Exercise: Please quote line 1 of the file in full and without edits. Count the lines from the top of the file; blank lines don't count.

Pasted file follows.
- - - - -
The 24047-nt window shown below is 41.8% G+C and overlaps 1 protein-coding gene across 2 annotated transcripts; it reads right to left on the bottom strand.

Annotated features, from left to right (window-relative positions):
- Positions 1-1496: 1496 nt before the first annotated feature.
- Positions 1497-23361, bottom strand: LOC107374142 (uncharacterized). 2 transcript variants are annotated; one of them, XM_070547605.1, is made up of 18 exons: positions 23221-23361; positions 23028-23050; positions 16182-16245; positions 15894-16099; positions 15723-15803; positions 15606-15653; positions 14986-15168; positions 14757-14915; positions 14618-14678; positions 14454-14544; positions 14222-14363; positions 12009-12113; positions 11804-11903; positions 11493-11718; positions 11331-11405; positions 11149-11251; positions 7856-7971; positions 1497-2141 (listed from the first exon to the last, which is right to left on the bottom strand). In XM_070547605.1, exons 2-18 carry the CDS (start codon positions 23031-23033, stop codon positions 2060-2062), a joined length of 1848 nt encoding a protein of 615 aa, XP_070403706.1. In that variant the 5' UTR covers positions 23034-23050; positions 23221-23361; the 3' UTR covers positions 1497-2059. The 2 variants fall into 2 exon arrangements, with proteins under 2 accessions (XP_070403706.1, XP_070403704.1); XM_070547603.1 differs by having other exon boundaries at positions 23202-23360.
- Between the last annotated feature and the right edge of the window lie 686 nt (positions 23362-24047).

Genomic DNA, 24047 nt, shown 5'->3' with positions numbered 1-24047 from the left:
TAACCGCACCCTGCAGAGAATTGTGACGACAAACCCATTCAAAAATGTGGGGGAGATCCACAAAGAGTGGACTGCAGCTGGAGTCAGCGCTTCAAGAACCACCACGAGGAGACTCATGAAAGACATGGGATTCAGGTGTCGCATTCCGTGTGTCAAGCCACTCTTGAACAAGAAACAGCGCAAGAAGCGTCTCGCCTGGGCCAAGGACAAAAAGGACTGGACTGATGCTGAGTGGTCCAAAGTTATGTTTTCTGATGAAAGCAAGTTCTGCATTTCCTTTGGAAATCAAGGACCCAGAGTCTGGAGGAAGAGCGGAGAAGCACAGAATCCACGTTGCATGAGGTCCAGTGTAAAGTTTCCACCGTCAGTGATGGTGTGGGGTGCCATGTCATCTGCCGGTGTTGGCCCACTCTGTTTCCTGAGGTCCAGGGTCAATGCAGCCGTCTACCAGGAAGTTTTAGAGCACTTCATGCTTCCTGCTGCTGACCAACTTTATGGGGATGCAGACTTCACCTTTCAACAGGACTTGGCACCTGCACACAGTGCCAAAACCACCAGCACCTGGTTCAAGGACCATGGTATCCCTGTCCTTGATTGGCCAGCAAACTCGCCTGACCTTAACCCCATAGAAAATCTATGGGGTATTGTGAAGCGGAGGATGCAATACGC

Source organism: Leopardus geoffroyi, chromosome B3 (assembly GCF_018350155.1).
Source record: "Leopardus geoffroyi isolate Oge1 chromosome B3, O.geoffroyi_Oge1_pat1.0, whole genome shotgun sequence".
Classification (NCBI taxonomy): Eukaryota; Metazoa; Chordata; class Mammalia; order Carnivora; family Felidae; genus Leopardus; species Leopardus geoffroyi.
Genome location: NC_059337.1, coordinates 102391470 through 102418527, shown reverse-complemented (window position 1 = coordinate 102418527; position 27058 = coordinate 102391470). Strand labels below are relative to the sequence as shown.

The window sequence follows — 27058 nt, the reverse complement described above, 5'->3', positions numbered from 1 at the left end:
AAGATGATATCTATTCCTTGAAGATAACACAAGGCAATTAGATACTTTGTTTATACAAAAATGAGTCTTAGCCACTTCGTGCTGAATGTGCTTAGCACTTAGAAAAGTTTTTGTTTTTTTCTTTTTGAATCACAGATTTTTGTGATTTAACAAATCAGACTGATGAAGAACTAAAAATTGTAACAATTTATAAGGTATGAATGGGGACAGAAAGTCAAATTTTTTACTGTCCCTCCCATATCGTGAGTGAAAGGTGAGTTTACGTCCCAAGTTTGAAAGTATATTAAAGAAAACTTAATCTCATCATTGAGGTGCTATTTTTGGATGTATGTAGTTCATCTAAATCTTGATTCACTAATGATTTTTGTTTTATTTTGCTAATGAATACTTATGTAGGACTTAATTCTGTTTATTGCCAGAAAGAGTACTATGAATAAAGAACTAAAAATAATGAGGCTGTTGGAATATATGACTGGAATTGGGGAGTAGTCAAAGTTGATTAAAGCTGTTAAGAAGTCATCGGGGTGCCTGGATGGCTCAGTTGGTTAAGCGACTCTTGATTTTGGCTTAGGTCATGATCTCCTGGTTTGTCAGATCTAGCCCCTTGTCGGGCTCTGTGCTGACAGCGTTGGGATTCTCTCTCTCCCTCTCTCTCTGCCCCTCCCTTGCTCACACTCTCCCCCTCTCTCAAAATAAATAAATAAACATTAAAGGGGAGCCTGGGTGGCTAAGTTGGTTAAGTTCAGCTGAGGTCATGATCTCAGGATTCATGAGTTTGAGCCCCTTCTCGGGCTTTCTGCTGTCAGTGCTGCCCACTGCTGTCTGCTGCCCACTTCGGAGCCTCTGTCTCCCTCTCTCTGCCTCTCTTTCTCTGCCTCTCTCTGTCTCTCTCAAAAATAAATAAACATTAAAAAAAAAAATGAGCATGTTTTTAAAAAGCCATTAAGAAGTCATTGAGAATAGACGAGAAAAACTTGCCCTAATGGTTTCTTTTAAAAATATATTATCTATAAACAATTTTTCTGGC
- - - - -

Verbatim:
The 24047-nt window shown below is 41.8% G+C and overlaps 1 protein-coding gene across 2 annotated transcripts; it reads right to left on the bottom strand.